I've used The Green Sheet as a resource for years, both for the direct content provided and the dynamic feedback available within the forum. I don't know if I'd fully consider myself an "expert," but I think the knowledge and experience I've built over the years makes me a valuable resource, and I saw being a member of the advisory board as another chance to contribute to the quality and the discourse of our industry as a whole. I appreciate the opportunity and the recognition of having been accepted.
This is an answer that could span another thousand words. In short, my interests are rather diverse, although I do not have time to indulge in most of them to the degree I'd like. My bucket list is starting to look more like a barrel list at this point. Some things that take up my non-work time are Toastmasters; running (hoping to be ready for a marathon in the next year or so); Brazilian Jiu-Jitsu; tennis; volunteering; and I really enjoy reading about history, psychology, finance and sociology topics. Dan Carlin has a great history podcast I've been listening to lately.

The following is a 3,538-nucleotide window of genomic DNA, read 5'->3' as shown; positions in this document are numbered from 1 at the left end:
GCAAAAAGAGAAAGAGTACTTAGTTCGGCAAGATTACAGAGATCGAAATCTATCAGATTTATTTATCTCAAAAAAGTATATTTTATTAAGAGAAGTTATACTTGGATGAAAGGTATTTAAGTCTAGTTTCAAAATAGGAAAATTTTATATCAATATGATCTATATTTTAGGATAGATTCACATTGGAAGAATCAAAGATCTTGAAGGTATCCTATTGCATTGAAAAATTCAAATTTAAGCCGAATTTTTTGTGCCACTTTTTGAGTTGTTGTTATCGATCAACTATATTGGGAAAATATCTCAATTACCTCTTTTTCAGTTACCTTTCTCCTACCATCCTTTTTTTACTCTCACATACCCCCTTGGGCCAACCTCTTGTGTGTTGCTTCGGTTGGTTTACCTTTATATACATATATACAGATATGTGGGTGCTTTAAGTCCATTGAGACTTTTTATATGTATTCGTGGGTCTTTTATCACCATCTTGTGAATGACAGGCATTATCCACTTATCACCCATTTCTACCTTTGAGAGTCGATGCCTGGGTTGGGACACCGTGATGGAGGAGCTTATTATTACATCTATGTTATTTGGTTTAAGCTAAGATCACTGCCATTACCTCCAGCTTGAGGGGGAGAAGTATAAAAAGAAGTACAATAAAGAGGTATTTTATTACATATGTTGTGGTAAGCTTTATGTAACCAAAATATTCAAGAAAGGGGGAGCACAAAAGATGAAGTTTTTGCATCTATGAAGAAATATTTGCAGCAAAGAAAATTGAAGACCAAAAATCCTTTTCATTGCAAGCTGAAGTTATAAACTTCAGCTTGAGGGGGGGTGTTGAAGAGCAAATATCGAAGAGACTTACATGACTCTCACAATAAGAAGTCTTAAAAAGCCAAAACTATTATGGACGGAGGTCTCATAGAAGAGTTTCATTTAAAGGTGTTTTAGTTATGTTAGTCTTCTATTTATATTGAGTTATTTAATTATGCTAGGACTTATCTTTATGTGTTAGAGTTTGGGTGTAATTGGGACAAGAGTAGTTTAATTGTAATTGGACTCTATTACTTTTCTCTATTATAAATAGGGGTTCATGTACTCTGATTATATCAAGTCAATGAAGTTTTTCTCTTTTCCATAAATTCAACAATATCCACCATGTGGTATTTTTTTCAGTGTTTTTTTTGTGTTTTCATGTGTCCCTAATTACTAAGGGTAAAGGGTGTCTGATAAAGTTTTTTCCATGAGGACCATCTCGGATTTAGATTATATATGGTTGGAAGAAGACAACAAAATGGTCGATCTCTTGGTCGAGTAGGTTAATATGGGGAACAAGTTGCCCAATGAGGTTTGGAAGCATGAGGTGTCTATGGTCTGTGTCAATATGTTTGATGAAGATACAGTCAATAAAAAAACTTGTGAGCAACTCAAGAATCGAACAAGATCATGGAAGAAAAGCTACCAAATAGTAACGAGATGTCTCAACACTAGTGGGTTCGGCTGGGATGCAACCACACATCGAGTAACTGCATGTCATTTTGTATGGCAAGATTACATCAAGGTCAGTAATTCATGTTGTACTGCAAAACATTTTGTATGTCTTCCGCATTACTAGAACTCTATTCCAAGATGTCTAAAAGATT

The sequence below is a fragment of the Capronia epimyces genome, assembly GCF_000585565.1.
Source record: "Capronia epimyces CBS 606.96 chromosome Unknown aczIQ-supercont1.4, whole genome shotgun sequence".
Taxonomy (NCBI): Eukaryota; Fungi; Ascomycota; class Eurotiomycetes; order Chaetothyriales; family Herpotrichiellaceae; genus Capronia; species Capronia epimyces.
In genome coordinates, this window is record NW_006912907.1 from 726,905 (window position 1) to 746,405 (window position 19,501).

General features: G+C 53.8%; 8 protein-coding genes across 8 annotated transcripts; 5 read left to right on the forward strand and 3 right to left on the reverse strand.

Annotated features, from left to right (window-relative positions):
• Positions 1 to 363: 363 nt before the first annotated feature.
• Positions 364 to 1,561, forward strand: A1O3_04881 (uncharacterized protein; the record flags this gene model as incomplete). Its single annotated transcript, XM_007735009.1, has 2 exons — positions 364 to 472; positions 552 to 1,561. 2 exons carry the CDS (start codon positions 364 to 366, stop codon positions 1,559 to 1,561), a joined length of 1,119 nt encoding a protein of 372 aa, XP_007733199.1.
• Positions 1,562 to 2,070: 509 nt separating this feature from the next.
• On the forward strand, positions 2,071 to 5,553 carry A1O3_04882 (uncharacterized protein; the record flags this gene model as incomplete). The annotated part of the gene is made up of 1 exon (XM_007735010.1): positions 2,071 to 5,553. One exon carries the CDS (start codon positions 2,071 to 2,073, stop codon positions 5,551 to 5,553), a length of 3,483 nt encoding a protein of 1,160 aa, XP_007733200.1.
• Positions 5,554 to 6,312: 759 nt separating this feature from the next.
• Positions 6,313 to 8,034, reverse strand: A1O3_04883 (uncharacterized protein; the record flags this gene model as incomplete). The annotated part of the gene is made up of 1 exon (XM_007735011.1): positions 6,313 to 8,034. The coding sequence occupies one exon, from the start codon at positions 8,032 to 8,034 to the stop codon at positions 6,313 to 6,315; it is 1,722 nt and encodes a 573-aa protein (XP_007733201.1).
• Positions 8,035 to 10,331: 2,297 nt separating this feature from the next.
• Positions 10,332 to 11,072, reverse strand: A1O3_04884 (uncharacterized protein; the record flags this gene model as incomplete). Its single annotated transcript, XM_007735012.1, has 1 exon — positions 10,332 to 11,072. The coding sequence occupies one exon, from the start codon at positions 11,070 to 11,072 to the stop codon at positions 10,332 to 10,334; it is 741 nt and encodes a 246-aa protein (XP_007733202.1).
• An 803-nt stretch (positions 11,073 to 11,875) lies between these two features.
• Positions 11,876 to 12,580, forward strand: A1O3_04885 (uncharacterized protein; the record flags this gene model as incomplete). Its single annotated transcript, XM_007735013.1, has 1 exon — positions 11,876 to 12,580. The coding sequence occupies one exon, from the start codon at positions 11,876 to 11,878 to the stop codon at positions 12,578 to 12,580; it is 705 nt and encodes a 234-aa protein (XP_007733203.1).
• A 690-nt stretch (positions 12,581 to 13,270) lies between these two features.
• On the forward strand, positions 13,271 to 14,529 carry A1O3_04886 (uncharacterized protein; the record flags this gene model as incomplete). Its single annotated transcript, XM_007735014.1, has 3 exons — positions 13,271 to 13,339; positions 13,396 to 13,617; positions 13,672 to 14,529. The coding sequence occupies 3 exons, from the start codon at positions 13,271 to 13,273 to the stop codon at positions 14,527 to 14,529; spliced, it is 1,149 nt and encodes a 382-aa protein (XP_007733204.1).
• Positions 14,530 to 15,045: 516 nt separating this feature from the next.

A recent book I thoroughly enjoyed was The Signal and the Noise: Why So Many Predictions Fail – but Some Don't by Nate Silver. Learning about the history of various methods of making predictions and how to improve your own was intrinsically fascinating and provided useful insights into my own processes for forecasting. I would recommend this to anyone.